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Nepal’s drug regulatory body has finally approved an anti-Covid-19 vaccine, the Oxford-AstraZeneca vaccine, for emergency use in the country.
Issuing a notice on Friday, the Department of Drug Administration (DDA), said it had granted conditional permission for emergency use of the Covishield vaccine (the Indian version of the Oxford-AstraZeneca vaccine). The DDA is the drug authority tasked with authorising drugs and vaccines for emergency use in Nepal.
In December, to relax provisions related to registering drugs and vaccines for emergency use, the government had amended the Drugs Act through an ordinance. The Act now allows the import of Covid-19 vaccines even if they are not enlisted with the World Health Organization (WHO).
Earlier, there was no legal provision to allow emergency use of vaccines in the country. “The relaxed provisions allow the government to vaccinate members of the critical age group and save them from the pandemic,” said Santosh KC, an information officer at the authority. “This has now paved the way for the government to initiate procurement deals with vaccine manufacturers.”
The Oxford-AstraZeneca vaccine, developed by Oxford University and pharmaceutical company AstraZeneca, has already been authorised for emergency use in the UK and India, while Pfizer and BioNtech and Moderna have been authorised for emergency use in the US. Even though these vaccines are not enlisted with the WHO, they have been approved by the drug regulatory bodies in their respective countries.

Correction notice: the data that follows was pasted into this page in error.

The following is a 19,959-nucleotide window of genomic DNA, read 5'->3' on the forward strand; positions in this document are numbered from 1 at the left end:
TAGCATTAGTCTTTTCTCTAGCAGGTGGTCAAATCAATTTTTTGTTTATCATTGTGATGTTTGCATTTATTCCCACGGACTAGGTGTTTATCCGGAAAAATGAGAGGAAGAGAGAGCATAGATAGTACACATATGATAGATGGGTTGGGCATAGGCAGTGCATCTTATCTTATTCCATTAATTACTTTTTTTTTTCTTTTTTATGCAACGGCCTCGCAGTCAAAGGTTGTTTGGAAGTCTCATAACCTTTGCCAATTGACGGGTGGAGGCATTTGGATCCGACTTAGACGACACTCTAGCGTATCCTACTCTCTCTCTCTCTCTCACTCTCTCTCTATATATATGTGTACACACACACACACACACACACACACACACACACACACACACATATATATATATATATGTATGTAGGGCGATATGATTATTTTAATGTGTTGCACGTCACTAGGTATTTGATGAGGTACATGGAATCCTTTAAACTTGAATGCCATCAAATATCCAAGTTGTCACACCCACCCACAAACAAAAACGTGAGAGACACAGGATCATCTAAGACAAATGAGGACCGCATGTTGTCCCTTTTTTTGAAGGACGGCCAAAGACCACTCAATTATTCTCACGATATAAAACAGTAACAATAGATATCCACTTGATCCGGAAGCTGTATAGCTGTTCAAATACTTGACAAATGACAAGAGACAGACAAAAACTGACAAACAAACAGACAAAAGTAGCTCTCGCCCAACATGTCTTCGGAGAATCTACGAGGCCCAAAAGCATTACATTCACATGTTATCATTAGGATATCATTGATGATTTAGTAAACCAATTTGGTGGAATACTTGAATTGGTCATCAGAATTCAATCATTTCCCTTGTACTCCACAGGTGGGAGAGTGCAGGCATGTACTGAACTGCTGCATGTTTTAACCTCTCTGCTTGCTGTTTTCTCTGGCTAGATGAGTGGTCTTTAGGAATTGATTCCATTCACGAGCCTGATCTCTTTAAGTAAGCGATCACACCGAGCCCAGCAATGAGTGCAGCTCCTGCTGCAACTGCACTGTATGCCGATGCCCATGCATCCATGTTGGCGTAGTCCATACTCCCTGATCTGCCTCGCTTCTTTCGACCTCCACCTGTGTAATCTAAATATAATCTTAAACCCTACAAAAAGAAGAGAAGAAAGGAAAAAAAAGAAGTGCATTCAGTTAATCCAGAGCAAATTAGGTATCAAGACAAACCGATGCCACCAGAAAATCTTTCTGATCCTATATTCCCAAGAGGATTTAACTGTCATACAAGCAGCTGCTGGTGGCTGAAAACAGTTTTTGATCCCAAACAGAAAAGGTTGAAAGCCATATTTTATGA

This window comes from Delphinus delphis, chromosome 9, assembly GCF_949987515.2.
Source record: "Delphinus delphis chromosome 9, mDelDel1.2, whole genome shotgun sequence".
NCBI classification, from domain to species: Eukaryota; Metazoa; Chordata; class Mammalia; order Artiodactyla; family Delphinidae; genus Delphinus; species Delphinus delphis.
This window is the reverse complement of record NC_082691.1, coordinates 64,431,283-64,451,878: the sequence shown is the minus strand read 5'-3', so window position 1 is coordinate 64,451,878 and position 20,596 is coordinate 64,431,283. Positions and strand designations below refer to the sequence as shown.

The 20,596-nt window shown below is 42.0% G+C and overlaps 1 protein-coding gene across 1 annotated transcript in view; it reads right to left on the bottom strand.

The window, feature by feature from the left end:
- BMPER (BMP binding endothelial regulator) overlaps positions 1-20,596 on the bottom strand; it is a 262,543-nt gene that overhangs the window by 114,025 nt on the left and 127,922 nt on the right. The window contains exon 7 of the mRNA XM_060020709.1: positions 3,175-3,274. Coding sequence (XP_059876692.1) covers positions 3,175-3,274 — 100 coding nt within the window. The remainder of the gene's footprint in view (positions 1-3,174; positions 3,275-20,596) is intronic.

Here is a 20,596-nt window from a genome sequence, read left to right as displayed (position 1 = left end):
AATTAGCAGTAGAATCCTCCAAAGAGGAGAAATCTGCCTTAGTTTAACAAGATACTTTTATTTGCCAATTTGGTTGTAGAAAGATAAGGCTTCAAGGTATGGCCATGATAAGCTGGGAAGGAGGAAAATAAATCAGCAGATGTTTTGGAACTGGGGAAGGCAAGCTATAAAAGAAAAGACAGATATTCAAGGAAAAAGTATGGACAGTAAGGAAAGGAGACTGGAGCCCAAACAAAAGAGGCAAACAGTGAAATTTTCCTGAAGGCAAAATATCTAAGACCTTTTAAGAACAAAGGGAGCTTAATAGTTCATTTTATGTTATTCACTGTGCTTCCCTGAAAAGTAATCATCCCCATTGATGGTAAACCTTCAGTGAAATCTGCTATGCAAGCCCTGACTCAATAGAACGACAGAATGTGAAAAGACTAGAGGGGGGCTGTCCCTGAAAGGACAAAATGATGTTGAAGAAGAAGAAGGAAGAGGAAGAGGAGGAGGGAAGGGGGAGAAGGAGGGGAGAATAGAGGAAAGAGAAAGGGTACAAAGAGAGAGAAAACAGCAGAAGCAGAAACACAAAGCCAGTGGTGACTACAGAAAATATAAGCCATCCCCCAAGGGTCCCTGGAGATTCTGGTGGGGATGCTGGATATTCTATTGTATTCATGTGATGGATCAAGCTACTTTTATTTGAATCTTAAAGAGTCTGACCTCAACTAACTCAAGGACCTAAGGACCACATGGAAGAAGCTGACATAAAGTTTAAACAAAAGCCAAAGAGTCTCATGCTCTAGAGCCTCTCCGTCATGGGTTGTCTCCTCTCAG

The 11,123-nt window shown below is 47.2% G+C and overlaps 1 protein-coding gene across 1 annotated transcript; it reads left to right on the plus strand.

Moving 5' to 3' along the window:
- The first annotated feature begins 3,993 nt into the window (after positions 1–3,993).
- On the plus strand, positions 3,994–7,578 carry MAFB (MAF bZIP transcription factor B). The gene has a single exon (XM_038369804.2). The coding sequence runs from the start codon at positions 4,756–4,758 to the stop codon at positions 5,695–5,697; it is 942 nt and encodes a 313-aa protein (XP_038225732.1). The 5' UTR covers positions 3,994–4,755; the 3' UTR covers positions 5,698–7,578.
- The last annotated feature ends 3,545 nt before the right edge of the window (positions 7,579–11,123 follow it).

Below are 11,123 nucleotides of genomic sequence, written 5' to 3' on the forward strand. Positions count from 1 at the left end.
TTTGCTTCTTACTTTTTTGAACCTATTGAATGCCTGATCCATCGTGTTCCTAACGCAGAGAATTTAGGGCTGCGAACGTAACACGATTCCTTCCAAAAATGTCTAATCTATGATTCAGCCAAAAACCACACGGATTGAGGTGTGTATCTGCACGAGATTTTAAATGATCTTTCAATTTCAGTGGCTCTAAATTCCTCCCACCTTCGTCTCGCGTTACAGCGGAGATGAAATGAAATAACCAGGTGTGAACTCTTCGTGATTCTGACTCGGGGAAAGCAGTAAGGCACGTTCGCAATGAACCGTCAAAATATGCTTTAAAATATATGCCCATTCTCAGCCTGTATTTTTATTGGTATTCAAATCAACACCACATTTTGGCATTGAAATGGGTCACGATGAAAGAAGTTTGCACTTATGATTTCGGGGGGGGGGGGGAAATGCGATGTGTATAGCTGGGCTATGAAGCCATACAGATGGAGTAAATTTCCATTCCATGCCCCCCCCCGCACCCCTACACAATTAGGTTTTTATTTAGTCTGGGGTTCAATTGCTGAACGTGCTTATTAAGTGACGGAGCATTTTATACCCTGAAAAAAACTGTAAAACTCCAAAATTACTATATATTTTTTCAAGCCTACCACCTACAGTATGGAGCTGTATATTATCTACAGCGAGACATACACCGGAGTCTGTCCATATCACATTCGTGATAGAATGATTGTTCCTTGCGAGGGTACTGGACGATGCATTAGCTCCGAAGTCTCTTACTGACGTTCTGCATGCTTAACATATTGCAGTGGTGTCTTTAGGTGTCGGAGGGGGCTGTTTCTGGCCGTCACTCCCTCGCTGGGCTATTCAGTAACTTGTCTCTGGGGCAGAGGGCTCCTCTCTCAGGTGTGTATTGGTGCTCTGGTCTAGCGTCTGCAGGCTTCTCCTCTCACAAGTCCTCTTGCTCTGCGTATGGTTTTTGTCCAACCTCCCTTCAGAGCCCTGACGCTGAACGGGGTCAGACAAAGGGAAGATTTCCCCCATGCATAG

In India, on Saturday, the Covishield vaccine will be deployed, along with India’s homegrown vaccine, Covaxin, when the country launches the world’s largest vaccination drive. Covishield is manufactured by the Serum Institute of India and Covaxin is manufactured by Bharat Biotech.
On January 13, the DDA had issued a notice calling on manufacturers of vaccines and their agents to apply for emergency use authorisation for Nepal. According to KC, the Serum Institute of India, Bharat Biotech, and China’s Sinopharm had responded to the call. The department approved the Serum Institute while rejecting others, citing a lack of necessary data documents.
There have been concerns raised over the use of Covaxin, as the media has reported that the vaccine was approved without the manufacturer submitting the necessary efficacy data. And DDA officials said they were not provided the necessary trial data for Sinopharm’s vaccine, Sinovac, and the RFID’s Sputnik V.
In September last year, vaccine manufacturers from the UK, China, and Russia had approached Nepal to conduct Phase 3 clinical trials here. But the government was not able to properly respond to them. Had the government inked those deals, many Nepalis would have been already lining up for vaccines by now.
The recent approval by the drug authority comes at a time when Nepal’s minister for foreign affairs, Pradeep Kumar Gyawali, has reached New Delhi to attend a meeting of the joint commission.
During his India visit, Minister Gyawali is expected to discuss the issue of importing anti-corona vaccines. Ahead of Minister Gyawali’s visit, Nepal’s Foreign Affairs Ministry had issued a press statement that said the countries would hold discussions about “Covid-19 cooperation”.
An estimated 20 million doses is required to inoculate 72 percent of Nepal’s estimated population of 29 million (the vaccine can only be used on people over 18 years of age).
Nepal has earmarked NRs 42 billion for its inoculation drive. But the country, which has been reeling under an acute economic crisis because of the Covid-19 pandemic, has no real plans for coming up with the stated budget for procuring vaccines. To make matters worse, amidst this economic crisis, Prime Minister KP Sharma Oli announced a general election for April and May. That election will cost Nepal billions of rupees.
Thus, to meet the costs of immunising Nepalis, the government has appealed to international donor agencies, non-governmental organisations, and philanthropic institutions to contribute to Nepal’s immunisation fund.
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